This summer at Olney Theatre Center was festive for multiple reasons. We were able to gather around the arts after 16 months without live performance. We missed shared experiences and being around other human beings who weren’t in our “pod”. Being outdoors gave us a safer way to reunite!
The debut of Olney Outdoors, with 50 concerts, cabarets and other performances, was a resounding success. Complementing all the performances on the Root Family Stage, we created four distinct opportunities for the community to create and experience visual arts on our campus around one theme: the return of the arts after a long time away.
First, during Just Arts: A Celebration of Arts and Activism, we commissioned local muralist and activist Lusmerlin Lantigua to facilitate the creation of a community artwork and express what "coming together through the arts" meant to the attendees.
About Lusmerlin Lantigua
Originally from the Dominican Republic, Lusmerlin is an artist, writer and chemical engineer. These different disciplines transfer their characteristics to her visual work: technical rigor, liveliness and symbolism. She approaches color and linework in an intuitive fashion, in predominantly abstract style. When a subject matter is present in the work, it typically derives from quotidian elements and first-hand experiences, expressed through pastel, ink, oil, or acrylic. Commissioned work includes book covers, private and public murals, and artwork across different media. Lusmerlin’s community involvement includes pro-bono art classes for minority children and motivational talks at community colleges and non-profit events.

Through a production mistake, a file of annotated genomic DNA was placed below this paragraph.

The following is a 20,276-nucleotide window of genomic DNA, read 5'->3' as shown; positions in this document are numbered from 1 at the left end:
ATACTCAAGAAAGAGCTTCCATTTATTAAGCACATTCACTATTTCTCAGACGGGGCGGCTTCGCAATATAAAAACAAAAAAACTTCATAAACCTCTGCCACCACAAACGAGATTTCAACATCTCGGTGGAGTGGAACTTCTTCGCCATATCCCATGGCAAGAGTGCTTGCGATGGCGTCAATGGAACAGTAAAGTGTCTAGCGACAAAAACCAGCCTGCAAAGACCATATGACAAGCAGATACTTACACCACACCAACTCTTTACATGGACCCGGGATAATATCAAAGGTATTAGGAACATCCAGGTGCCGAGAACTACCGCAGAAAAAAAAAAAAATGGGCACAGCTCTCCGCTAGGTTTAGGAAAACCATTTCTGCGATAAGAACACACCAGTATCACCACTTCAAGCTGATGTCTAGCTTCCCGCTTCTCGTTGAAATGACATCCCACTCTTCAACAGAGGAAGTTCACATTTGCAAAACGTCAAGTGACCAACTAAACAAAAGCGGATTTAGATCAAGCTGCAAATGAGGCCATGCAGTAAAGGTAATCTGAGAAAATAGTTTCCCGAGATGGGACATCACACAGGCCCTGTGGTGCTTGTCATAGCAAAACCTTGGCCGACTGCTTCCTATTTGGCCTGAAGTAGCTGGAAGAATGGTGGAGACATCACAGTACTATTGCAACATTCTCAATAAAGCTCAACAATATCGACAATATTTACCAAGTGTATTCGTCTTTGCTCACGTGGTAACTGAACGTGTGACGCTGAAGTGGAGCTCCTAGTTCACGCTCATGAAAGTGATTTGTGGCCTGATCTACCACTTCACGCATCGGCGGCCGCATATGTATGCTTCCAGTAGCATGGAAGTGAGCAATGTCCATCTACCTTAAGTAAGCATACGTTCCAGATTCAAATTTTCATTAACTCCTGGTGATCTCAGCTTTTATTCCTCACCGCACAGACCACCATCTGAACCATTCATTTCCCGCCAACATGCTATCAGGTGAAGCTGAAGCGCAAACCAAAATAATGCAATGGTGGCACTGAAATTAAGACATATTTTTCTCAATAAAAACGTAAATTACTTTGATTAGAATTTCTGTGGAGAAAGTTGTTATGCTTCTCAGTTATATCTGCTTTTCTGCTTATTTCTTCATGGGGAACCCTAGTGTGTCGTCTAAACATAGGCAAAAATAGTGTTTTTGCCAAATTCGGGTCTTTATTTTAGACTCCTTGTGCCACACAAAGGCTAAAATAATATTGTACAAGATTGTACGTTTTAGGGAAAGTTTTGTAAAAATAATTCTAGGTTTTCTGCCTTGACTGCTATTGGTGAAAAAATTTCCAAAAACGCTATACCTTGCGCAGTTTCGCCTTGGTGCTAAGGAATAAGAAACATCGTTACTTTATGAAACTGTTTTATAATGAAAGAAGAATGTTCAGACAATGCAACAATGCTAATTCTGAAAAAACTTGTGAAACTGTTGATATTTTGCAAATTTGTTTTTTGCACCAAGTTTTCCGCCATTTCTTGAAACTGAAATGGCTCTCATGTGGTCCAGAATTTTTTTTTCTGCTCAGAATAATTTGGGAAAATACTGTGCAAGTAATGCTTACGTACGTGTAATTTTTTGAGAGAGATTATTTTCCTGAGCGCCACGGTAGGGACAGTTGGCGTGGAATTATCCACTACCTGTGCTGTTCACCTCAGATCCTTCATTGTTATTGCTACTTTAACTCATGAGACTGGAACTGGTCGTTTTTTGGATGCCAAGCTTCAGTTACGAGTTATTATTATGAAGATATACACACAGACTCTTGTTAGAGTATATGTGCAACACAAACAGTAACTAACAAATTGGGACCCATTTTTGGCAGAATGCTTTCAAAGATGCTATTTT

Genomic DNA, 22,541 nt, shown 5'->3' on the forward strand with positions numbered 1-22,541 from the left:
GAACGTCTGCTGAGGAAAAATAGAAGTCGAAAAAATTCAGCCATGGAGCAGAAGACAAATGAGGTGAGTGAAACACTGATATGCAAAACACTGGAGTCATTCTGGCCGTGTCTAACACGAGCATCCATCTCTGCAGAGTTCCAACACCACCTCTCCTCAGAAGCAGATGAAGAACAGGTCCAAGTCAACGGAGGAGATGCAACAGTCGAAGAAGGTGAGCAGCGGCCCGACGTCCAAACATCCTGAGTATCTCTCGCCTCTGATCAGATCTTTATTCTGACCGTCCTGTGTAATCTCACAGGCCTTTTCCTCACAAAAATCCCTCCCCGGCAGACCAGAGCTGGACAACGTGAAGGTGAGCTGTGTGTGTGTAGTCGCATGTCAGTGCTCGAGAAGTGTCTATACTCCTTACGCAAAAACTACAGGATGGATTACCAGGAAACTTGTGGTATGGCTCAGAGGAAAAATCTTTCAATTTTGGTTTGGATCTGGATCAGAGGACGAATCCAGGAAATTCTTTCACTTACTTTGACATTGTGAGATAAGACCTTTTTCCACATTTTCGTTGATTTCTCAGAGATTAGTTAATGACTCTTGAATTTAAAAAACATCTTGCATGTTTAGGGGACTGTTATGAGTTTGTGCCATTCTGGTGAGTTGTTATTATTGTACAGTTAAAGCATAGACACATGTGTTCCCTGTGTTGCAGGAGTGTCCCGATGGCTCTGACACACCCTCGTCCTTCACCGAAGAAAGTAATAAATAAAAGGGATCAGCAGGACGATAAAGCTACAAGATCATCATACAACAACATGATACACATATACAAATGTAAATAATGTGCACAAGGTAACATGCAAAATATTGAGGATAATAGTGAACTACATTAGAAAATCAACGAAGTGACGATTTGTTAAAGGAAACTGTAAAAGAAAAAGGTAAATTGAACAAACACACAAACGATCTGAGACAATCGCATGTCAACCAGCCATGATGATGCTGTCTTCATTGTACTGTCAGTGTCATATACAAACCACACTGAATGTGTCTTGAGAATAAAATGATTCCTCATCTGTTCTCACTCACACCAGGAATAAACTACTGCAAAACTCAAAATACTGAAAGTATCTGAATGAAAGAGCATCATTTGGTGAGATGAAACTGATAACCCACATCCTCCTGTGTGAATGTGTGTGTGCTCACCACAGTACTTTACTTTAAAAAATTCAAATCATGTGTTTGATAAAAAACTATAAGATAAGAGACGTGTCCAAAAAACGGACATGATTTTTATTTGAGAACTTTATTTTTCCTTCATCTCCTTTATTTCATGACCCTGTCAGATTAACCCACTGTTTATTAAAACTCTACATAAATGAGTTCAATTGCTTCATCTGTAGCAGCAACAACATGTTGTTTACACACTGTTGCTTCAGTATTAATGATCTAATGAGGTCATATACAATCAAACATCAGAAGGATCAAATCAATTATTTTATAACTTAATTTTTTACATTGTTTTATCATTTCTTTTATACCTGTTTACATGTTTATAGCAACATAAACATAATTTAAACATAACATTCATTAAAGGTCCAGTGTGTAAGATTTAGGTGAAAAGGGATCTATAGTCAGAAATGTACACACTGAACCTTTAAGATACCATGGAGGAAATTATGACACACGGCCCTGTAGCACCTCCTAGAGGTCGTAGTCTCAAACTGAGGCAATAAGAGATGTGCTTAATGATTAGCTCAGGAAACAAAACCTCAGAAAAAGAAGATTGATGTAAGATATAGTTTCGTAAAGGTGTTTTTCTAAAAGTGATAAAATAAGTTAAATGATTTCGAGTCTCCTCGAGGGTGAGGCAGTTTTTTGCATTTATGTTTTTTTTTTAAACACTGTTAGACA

A Community Mural by OTC Patrons
We expanded community creativity every Wednesday night during Olney Outdoors, as our patrons tried their hands at spray painting the storage containers outside our costume shop, making a second participatory community mural about the arts’ return. Not only did we beautify our campus, we gave our community an opportunity to leave a permanent mark on our campus.
Kolams at SummerFest
Less permanent but just as beautiful, Kolams are a traditional Indian chalk art designed to welcome people to the home. Indian women often begin their day and sometimes also end it by drawing Kolams on the ground just outside the front door of their house. These repeating patterns have been passed down generation to generation for centuries. Like Native American sand paintings or Buddhist mandalas, the Kolams are part of the cycle of creation and destruction. This eco-friendly art form is drawn freehand using powdered rice or rock to create beautiful patterns of dots and lines that symbolize the essence of the cosmos.
At our Labor Day open house, SummerFest patrons joined Shanthi Chandrasekar and her students to create Kolams that welcome our community to gather for the arts.
Public Art at Olney
Finally, the Arts and Humanities Council of Montgomery County (AHCMC) celebrated the County’s cultural reopening with a call for public art, matching muralists to local arts organizations. Using the hashtag #artshappenshere, AHCMC’s program forges a symbiotic relationship between disciplines. OTC selected a design by muralist Arlette Jassel, which has been installed on the wall of the scene shop along the walkway to the newly renovated Mulitz-Gudelsky Theatre Lab from the back parking lot. Do take a moment to check it out next time you are on our campus; you might soon have a chance to purchase items in our gift shop with Arlette’s image!
About Arlette Jassel
Lifelong artist, BFA painting Hunter college NYC, MAT art education University of Chicago, member Washington Women's Arts Center, painter, sculptor, storyteller. She makes narrative art of issues that interest her. These include politics, science and the psychology of personal relations. She likes to use paint on canvas and paper, and on wood.
Come September, as we again start to welcome our patrons indoors we look forward to more opportunities to create art together be it on stage or on canvas.